4 Tips for Making the Switch to a New Backup Vendor

Migrating data from one vendor to the next isn’t always as easy as it’s portrayed. Here are four tips to ensure you’ve covered your bases and are making the right choice when it comes to cloud backup.

November 22, 2013

5 Min Read
4 Tips for Making the Switch to a New Backup Vendor

By Intronis Guest Blog 2

Breaking up is hard to do. But if a vendor just isn’t providing the services you need, there’s always someone out there who will. Take backup and disaster recovery solutions for example. There are countless players out there so how do you make an informed decision on whom best to partner with?  We asked a number of our partners this same question and boiled the responses down to following four tips:

1. Don’t Skimp or Splurge on Backup

One of the biggest mistakes a VAR/MSP can make is to switch backup vendors based on the licensing and/or cloud storage costs alone. The reality is that there are several other factors that come into play that far outweigh the initial price tag, including the time required to install one solution compared to another. The “cheaper” solution could take longer to install and configure, plus if it’s not supported by your RMM tool, it could mean having to go on-site to install the software and having one more portal to manage. The more expensive solution may just be too much for you right now.  Yes, you want enterprise-grade, but not an enterprise-priced solution. Be sure to look at the total cost of ownership when evaluating new options — not just the allure of a less expensive upfront cost or the notion that because it’s the most expensive, it must be the best.  Know your needs and choose a solution that fits your business today, but can easily scale as the business grows.


2. Streamline, Simplify and Avoid Unnecessary Risks

Some resellers may opt to simply add a new backup solution to their line card without making a formal switch from an underperforming vendor, which means they have to manage multiple, similar solutions. The biggest downside with this decision is that it leads to costly inefficiencies within your organization, and it’s akin to trying to manage your email with Outlook, Lotus Notes, and Google simultaneously. Each program has its own way of handling emails, contacts, calendars, and alerts and it’s confusing to constantly switch among the various programs. Likewise, teaching your staff members all the nuances between multiple backup solutions is even more daunting, and eventually it will lead to a serious error. The number one cause of network/data disasters is human error — not fires, hurricanes, floods, and tornadoes. When you introduce multiple, similar solutions, you increase the chances of someone on your staff making an oversight error that could leave your customer vulnerable. So, even though there’s some upfront effort necessary to research a new IT managed services solution and establish a new vendor partnership, once you’ve found a better choice for you and your customers, make the definitive move to oust the underperforming vendor partner, so you can reap the maximum benefits the stronger vendor partner has to offer.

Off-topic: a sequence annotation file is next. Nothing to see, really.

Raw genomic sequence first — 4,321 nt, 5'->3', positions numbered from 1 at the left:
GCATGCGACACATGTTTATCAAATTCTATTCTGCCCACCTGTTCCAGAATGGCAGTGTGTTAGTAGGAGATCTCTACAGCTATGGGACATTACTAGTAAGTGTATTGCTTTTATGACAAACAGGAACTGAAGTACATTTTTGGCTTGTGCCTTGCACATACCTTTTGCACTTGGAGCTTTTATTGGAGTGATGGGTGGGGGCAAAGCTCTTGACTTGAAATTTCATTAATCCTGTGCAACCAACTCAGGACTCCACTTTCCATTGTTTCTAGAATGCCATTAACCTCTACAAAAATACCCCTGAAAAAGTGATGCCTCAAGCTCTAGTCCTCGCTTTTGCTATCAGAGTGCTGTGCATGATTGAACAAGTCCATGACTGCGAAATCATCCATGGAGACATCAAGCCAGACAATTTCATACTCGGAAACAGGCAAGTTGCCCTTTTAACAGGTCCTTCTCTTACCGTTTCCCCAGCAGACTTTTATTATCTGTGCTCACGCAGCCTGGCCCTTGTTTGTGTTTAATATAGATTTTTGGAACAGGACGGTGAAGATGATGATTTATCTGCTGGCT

3. Beware Of Hidden Tradeoffs, Costs

It may sound obvious, but before making the switch to a new vendor partner, do your due diligence. Switching vendors isn’t fun, but it can be good for business. To avoid any unnecessary disruptions to you and your customers, ask the hard questions upfront. Here are a few:

Is there a maximum cap on how much data you can store? And what happens when we reach that cap?  What’s the next level?

What are the bandwidth limitations for the off-site storage?

What is the maximum number of accounts a VAR can have on the provider’s portal?

What is the maximum number of appliances a VAR can manage (total as well as per account) on the backup provider’s portal?

4. Begin With The End in Mind

Former business self-help coach Stephen Covey, author of The Seven Habits of Highly Effective People, deserves credit for this last tip, which is also the second habit on his list. The way it applies to choosing a new backup vendor is to find out upfront the vendor’s policies for giving your data back and helping you migrate to a new platform if you decide to cancel with them down the road. If your customers work in regulated industries such as healthcare or finance, you really need to pay close attention to this last point because you don’t want to get into legal trouble over a cloud provider holding your customers’ data hostage or returning the data in an unreadable, proprietary file format.

Breaking up with a vendor partner that’s no longer cutting it may seem like an overwhelming feat that’s better addressed at a later date. However, once you’ve identified a better opportunity and confirmed it through due diligence, it’s time to make your move. Not only will it do your business a lot of good to rid yourself of a vendor partnership that’s holding you back and potentially hurting your brand reputation by not getting IT done, it will increase your chances of getting what you really wanted all along: a better cloud backup solution for you and your customers.

To find what your peers think about managing a business continuity and data recovery (BCDR) solution, see our new report on the state of cloud backup today.

Nathan Bradbury is a Solutions Engineer at Intronis, a cloud-based backup and disaster recovery provider that works closely with VARs and MSPs.

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